I often ask myself how much could a single individual (musically) accomplish in a short period of time before either burning out or losing the creative edge that makes for good music? Of course some individuals are very productive and can seem to go on forever. I’m now a believer that Fabio Zuffanti is one of those people.
Zuffanti’s influence on his main band, the Italian avante-proggers, Finisterre, is probably limited due in part to the talents of the other people in the band. However, as a soloist, he’s the main person behind superb musical projects such as Hostsonaten and the 2 CD concept “Merlin”. La Maschera Di Cera is yet another project – amongst others – that Zuffanti has helped create. Along with Zuffanti on bass, acoustic guitar is Marco Cavani on drums, timpani, percussion and compressor, Alessandro Corvaglia singing, Agostino Macor playing superb mellotron, piano, prepared piano, organ, moog, Harpsichord, VCS 3 and Andrea Monetti on flute. Nadia Girardi guest sings on “Del Mio Abisso E Del Vuoto”. The idea is not surprising – an Italian homage to old, classical 70s prog. The CD has the typical vinyl configuration – one long, 20 minute track (side one) and then a few tracks for another 20 minutes. In short, this is not a long 70 minute opus with 30 minutes of fill – just a regular length work that gets right to the meat.
The self-titled first song is superb, never losing it’s intrigue and punch within its 20 minutes and 7 movements. It’s filled with passionate singing and brilliant keyboard work. “Del Mondo Che Crolla” follows with Jethro Tull-like flute and layers of moog and mellotron. After a dense, moody, bluesy instrumental, the song breaks into 70’s riff rock with blazing Hammond. The melody sounds somewhat reminiscent of earlier pieces. Perhaps if this CD can be faulted it is that it seems very similar – especially the vocal parts – throughout.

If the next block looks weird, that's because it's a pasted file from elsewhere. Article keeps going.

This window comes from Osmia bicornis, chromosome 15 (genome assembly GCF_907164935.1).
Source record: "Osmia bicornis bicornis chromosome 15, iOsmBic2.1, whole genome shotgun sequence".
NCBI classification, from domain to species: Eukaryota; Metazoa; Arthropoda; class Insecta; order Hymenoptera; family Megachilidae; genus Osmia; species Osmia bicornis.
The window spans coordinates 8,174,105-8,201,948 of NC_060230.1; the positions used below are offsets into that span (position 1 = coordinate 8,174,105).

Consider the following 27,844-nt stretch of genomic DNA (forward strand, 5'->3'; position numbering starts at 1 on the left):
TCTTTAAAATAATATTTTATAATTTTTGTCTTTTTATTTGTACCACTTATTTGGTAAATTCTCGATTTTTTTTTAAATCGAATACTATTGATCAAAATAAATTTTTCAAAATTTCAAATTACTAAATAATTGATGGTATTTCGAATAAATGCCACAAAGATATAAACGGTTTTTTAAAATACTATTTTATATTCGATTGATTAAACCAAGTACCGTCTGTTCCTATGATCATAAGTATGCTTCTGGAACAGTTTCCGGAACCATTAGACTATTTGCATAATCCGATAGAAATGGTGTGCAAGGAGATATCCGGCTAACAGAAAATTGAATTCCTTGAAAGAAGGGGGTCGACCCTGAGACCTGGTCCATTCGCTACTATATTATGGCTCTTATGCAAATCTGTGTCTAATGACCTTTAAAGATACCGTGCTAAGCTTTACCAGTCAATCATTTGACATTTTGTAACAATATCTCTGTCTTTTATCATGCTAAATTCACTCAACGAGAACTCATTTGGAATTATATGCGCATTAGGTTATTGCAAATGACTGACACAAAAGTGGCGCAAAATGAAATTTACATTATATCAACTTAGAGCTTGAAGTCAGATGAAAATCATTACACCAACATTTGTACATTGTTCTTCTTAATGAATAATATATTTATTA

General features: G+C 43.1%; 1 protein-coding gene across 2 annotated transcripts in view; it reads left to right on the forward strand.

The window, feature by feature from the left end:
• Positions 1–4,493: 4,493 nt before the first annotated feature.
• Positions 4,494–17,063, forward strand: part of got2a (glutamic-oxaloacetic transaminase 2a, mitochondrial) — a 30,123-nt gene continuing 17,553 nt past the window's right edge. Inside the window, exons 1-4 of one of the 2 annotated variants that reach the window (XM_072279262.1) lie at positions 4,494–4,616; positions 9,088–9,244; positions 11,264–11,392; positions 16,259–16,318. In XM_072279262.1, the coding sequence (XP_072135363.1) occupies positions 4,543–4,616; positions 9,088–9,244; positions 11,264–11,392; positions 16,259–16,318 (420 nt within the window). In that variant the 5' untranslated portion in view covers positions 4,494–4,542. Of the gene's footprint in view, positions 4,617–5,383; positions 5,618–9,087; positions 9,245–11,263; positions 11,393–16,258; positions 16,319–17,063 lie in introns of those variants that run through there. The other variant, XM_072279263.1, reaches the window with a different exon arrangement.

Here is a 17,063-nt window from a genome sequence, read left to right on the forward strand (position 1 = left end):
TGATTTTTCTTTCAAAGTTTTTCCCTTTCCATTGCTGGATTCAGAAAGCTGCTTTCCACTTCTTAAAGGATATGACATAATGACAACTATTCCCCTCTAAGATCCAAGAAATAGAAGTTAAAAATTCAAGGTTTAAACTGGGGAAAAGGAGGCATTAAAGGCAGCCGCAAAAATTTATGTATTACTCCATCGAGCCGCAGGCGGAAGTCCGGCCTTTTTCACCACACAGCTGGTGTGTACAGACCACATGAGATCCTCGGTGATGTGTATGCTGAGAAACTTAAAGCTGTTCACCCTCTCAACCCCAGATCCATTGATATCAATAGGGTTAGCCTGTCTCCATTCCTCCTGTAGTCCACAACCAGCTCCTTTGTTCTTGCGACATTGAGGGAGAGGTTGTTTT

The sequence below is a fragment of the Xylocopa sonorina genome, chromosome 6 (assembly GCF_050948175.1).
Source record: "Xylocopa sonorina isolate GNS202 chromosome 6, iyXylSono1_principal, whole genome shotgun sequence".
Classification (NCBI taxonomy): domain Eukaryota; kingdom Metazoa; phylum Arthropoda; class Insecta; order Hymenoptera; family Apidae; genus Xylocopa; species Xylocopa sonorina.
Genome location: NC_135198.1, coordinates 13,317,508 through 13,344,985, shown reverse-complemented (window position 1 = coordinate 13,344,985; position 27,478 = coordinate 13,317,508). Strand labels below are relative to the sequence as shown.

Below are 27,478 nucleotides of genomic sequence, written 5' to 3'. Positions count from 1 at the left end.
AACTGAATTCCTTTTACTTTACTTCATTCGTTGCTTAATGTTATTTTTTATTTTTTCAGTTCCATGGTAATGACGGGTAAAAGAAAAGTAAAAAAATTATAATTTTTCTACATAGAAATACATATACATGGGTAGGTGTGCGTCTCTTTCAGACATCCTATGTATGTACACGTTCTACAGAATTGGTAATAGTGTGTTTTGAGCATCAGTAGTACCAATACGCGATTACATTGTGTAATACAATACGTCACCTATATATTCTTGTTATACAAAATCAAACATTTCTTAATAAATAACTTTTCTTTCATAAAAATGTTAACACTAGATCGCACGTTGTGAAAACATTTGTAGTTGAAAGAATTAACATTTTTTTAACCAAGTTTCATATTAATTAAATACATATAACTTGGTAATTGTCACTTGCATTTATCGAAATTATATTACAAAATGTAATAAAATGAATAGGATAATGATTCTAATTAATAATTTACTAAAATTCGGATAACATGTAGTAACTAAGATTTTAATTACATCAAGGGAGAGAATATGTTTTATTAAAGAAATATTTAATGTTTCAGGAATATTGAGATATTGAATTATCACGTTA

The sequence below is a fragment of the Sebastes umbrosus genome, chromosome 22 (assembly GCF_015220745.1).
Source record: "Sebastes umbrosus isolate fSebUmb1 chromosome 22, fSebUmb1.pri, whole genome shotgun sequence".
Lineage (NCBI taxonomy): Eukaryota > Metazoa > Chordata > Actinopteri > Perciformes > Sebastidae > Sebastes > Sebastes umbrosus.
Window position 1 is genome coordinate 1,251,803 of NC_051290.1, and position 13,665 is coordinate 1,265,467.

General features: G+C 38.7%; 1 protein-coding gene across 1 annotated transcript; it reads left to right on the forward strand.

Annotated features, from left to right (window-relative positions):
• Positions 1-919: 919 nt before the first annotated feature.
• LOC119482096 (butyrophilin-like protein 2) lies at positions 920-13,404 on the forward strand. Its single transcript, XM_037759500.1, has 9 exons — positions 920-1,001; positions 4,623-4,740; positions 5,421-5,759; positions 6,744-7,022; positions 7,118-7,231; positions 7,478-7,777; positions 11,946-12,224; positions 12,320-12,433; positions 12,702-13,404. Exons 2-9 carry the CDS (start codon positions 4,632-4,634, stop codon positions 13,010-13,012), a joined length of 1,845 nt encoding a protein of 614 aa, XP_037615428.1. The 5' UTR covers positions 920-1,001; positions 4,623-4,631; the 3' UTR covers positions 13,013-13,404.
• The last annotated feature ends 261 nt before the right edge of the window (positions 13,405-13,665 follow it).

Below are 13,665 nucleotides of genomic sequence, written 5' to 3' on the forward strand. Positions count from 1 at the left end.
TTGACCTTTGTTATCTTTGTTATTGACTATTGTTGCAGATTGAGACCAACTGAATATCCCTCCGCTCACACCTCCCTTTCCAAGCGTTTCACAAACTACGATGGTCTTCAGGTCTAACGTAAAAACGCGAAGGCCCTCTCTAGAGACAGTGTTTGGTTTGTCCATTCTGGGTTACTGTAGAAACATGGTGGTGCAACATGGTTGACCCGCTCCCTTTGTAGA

Zuffanti’s bass and Monetti’s flute revisit Tull on the opening of “Del Mio Abisso E Del Vuoto”. Along with piano and acoustic guitar, there’s a sedate, ethereal quality to the piece. The many influences of classic Italian prog are seamlessly blended here – jazz, blues, classical, folk and the opera rock of bands like Banco. A lovely building moog theme begins and before long we’ve heard harpsichord, Clearlight-like spiraling Mellotron, and all out blazing fusion AKA King Crimson as it all escalates into a space horror reverb sonic boom. In short, this song does it all.
“Del Mio Volo” closes things with a gentle folk intro, which slowly builds, climaxing with the revisited Moog theme. Even though it’s short track, relatively speaking, it’s mounting power and overwhelming conclusion leaves us desiring more – and ultimately cursing the CD’s relatively short play (but Y2K’s standards).